Ukraine faces numerous challenges in multiple sectors of its real estate market. The impact of a turbulent century of history largely under the Soviet Union is still felt today, and Soviet policies have had long-lasting negative effects on both housing and commercial real estate. David Kezerashvili develops real estate projects both in his native Georgia and abroad, including projects in Ukraine. We sat down with him to discuss his insight into the current Ukrainian real estate market and its direction.
Building progress while honouring tradition
Kezerashvili supports the modernisation of real estate in Ukraine while still respecting its architectural history through his development company Unlock Group. His company modernises older buildings in Ukraine for office and retail use. Through careful analysis and implementation, modern facilities with the latest technologies and conveniences are made available to growing businesses in Ukraine while allowing cities to retain their traditional aesthetics.
Kezerashvili tells us, “The historic buildings of Ukraine include many marvels of architecture that provide tremendous value to the nation’s citizens. There is no question that progress must be made, and innovation must be allowed to continue. Modernising existing buildings allows for Ukrainian cities to maintain their history while encouraging progress.”
The current state of Ukraine’s housing market
Ukraine is traveling towards a housing crisis that is being spurred on by government inaction and inefficiency. The transition from the Soviet era to privatisation has been an arduous process that has faced many roadblocks. The government of that time, and even today, did not have effective strategies for implementing privatisation or how it would affect the future of the real estate market.
Kezerashvili explains, “Like in so many other former Soviet nations, the housing in Ukraine is underdeveloped and in a worrying state of disrepair. The administration there seems unwilling to implement effective policy changes to remedy these problems and shows no signs of changing.”
With so many buildings in disrepair, the estimated cost to modernise housing in Ukraine would eclipse the national budget. One of the most significant difficulties is the distribution of ownership of flats among the many co-owners of the building. The government has reiterated in a 2015 regulation that it is those co-owners who must carry out building repairs, preventing larger management organisations from forming.
Because of the lack of organisation, many repairs that are undertaken are not done by professionals. Rather than modernising, the Ukrainian people must instead patch and prop up crumbling architecture with only the goal of keeping a roof over their heads. With a significant portion of the Ukrainian public already living on subsidies, there is simply no pathway for them to modernise buildings.
The key benefits of modernisation
Modernisation is not a simple matter of affording citizens more comfortable homes. Ukraine has one of the highest energy use per capita in the world. This is in large part due to the poor condition of many buildings. Where modern facilities have superior heating and cooling systems, along with more effective insulation, these older buildings are a constant drain on energy efficiency.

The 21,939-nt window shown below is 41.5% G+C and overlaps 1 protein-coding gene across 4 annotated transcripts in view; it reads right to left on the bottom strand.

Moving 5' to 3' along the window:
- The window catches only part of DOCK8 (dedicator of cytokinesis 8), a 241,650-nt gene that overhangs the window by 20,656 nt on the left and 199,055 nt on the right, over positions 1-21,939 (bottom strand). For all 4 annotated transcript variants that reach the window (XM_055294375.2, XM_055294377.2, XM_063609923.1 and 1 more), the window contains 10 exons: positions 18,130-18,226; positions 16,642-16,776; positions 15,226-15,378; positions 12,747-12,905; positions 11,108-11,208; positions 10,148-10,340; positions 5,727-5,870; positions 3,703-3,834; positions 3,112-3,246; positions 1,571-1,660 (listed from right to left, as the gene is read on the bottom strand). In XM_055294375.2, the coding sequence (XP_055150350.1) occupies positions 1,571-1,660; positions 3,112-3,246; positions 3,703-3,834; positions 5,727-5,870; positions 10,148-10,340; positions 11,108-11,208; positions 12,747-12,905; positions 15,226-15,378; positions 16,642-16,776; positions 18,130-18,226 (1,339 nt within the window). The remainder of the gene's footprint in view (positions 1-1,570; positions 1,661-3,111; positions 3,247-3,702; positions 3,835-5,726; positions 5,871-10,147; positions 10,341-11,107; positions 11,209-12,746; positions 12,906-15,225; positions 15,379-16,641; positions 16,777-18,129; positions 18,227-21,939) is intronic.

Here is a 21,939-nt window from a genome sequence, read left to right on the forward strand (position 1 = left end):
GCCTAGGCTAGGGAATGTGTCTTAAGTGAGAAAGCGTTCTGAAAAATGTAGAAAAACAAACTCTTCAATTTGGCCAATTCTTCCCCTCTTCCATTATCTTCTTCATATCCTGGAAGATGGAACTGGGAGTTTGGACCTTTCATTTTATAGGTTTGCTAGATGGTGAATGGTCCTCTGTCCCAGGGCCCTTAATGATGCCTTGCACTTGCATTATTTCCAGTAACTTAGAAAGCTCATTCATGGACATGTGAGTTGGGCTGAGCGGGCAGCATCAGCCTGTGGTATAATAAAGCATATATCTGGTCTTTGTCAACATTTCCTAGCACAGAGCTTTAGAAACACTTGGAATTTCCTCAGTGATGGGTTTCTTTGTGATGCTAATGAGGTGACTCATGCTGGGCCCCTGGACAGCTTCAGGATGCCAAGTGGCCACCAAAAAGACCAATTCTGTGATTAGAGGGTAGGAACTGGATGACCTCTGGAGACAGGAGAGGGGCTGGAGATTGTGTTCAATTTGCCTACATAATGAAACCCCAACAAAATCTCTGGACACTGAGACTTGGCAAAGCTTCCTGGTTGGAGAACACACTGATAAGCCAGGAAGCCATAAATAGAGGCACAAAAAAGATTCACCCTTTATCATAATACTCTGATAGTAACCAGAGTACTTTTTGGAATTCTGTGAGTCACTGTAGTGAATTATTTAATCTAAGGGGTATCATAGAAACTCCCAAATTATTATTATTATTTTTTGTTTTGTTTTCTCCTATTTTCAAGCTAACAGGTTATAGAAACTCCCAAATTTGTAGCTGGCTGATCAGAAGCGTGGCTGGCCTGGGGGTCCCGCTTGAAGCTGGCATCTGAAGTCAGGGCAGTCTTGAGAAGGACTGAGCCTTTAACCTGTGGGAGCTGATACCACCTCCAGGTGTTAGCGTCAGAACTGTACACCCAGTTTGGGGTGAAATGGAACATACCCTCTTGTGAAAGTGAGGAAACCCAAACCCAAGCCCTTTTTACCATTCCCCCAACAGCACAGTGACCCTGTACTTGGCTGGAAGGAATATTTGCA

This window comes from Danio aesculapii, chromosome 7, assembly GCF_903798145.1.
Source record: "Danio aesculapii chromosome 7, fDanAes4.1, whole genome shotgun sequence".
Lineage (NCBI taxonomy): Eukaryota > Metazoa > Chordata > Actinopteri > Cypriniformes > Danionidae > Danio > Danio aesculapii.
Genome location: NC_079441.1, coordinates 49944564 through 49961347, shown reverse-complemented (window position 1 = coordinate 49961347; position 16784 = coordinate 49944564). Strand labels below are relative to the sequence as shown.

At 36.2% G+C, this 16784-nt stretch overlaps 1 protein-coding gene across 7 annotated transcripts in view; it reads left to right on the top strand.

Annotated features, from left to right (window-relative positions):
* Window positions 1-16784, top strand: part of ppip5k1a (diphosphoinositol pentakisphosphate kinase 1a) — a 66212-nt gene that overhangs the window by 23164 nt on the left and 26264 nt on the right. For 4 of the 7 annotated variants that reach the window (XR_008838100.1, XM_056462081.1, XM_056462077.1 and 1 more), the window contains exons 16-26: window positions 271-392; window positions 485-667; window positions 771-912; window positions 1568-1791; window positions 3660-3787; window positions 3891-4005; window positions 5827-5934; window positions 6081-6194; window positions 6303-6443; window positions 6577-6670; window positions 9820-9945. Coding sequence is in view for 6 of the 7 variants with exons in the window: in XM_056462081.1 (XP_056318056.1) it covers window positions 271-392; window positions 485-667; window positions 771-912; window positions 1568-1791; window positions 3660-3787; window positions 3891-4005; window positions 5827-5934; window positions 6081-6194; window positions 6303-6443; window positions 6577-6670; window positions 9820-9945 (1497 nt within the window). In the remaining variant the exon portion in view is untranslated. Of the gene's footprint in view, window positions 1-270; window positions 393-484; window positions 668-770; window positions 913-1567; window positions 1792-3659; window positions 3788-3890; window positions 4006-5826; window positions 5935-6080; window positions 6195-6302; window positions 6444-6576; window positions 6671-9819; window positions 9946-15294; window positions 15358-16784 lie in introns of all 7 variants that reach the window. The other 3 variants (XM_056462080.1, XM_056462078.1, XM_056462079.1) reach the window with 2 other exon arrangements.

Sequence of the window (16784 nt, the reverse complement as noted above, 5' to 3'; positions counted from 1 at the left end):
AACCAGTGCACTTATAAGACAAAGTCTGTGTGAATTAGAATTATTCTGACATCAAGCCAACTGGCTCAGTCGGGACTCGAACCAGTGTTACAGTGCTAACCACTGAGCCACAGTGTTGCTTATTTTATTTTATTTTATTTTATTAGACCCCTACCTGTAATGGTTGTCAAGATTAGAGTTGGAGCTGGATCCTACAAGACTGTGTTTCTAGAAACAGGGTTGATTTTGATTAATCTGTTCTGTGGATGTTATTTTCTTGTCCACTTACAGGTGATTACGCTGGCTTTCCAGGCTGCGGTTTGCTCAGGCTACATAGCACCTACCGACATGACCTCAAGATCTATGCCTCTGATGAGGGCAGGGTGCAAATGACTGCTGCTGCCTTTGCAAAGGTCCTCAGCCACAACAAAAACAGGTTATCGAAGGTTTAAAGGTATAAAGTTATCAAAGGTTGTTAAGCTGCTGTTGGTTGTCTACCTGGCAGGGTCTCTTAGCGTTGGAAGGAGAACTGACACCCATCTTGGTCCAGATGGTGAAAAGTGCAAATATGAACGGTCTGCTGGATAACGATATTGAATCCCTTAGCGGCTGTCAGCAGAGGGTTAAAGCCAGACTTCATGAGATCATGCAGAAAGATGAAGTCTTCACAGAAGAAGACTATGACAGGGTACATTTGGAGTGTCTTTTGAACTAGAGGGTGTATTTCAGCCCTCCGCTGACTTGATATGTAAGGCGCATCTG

Kezerashvili says that “For both residents and businesses, the poor condition of their buildings contributes to an ongoing loss due to energy efficiency. The same money that could go into modernisation is instead lost to excessive heating costs.”
A large part of what Kezerashvili seeks to accomplish with his efforts in Ukraine is developing greater energy efficiency in existing buildings through modernisation. By replacing outdated heating and cooling systems, insulation, plumbing, and electrical work, any building can provide significant energy savings. A Soviet-era building that hasn’t been modernised can consume up to 70 percent more energy than a modern structure.
Government efforts continue to stumble
In 2017, the Ukrainian government did establish a number of laws intended to improve the quality of this ongoing problem. However, very little has been accomplished since their adoption. Significant delays have resulted in little to no progress being made across Ukraine. These delays come from a lack of coordination between departments and between different levels of government.
Kezerashvili has seen similar problems in his native Georgia and tells us, “Even when they have elected to attempt a solution to a problem, governments often fail at execution. It has become clear across all transition economies that excessive government interference into markets has adverse effects, rather than benefits.”
When surveyed, over 70 percent of Ukrainian residents had not even heard of any of the purported programs for improving energy efficiency through building modernisation. The core concept is that aid from the national level will be implemented through regional and local agencies, but this simply hasn’t happened.
One of the more promising aspects of the program is a system for energy audits that rates buildings on their efficiency. In other nations that implement similar programs, a high rating will lead to a higher value on the market. It would seem that this less intrusive system is a more appropriate role for the government to play.
“There is always the tendency among government officials to implement stricter controls and regulations in order to influence economic trends, but it is clearer now than ever that the best thing they can do is ensure freedom within the market and provide wider access to more reliable information.” – David Kezerashvili